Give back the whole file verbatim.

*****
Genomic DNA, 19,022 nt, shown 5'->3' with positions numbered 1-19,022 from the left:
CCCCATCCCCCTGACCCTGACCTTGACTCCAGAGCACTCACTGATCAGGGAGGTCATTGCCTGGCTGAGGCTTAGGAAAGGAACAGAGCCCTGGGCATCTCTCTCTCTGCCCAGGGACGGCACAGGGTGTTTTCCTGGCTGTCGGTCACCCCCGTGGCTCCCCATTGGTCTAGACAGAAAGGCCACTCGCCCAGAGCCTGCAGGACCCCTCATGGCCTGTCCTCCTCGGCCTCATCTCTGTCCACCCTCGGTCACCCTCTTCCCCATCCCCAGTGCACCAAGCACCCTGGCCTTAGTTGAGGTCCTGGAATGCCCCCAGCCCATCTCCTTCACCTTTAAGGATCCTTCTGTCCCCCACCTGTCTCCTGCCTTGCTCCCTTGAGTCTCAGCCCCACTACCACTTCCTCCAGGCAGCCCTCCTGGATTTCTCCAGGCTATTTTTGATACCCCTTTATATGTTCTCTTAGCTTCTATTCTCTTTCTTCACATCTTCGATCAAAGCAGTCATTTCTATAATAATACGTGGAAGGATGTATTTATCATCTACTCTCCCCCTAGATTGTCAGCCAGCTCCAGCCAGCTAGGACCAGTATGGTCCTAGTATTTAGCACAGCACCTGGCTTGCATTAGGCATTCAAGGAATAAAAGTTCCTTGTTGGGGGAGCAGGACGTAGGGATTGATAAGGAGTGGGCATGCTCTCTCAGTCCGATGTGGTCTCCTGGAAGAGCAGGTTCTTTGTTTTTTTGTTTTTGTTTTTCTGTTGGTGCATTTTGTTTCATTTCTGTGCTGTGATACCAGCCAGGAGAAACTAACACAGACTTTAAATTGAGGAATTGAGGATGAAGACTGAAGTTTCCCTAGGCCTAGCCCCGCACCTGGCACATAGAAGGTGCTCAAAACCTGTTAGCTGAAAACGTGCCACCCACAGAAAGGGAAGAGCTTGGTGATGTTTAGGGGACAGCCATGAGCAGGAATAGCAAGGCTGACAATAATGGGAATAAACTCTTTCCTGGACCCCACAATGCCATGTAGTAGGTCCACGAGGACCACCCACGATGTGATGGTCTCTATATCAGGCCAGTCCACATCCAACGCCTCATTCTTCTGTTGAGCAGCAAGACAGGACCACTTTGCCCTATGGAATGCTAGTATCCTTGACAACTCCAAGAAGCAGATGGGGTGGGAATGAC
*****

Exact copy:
Genomic DNA, 19,022 nt, shown 5'->3' with positions numbered 1-19,022 from the left:
CCCCATCCCCCTGACCCTGACCTTGACTCCAGAGCACTCACTGATCAGGGAGGTCATTGCCTGGCTGAGGCTTAGGAAAGGAACAGAGCCCTGGGCATCTCTCTCTCTGCCCAGGGACGGCACAGGGTGTTTTCCTGGCTGTCGGTCACCCCCGTGGCTCCCCATTGGTCTAGACAGAAAGGCCACTCGCCCAGAGCCTGCAGGACCCCTCATGGCCTGTCCTCCTCGGCCTCATCTCTGTCCACCCTCGGTCACCCTCTTCCCCATCCCCAGTGCACCAAGCACCCTGGCCTTAGTTGAGGTCCTGGAATGCCCCCAGCCCATCTCCTTCACCTTTAAGGATCCTTCTGTCCCCCACCTGTCTCCTGCCTTGCTCCCTTGAGTCTCAGCCCCACTACCACTTCCTCCAGGCAGCCCTCCTGGATTTCTCCAGGCTATTTTTGATACCCCTTTATATGTTCTCTTAGCTTCTATTCTCTTTCTTCACATCTTCGATCAAAGCAGTCATTTCTATAATAATACGTGGAAGGATGTATTTATCATCTACTCTCCCCCTAGATTGTCAGCCAGCTCCAGCCAGCTAGGACCAGTATGGTCCTAGTATTTAGCACAGCACCTGGCTTGCATTAGGCATTCAAGGAATAAAAGTTCCTTGTTGGGGGAGCAGGACGTAGGGATTGATAAGGAGTGGGCATGCTCTCTCAGTCCGATGTGGTCTCCTGGAAGAGCAGGTTCTTTGTTTTTTTGTTTTTGTTTTTCTGTTGGTGCATTTTGTTTCATTTCTGTGCTGTGATACCAGCCAGGAGAAACTAACACAGACTTTAAATTGAGGAATTGAGGATGAAGACTGAAGTTTCCCTAGGCCTAGCCCCGCACCTGGCACATAGAAGGTGCTCAAAACCTGTTAGCTGAAAACGTGCCACCCACAGAAAGGGAAGAGCTTGGTGATGTTTAGGGGACAGCCATGAGCAGGAATAGCAAGGCTGACAATAATGGGAATAAACTCTTTCCTGGACCCCACAATGCCATGTAGTAGGTCCACGAGGACCACCCACGATGTGATGGTCTCTATATCAGGCCAGTCCACATCCAACGCCTCATTCTTCTGTTGAGCAGCAAGACAGGACCACTTTGCCCTATGGAATGCTAGTATCCTTGACAACTCCAAGAAGCAGATGGGGTGGGAATGAC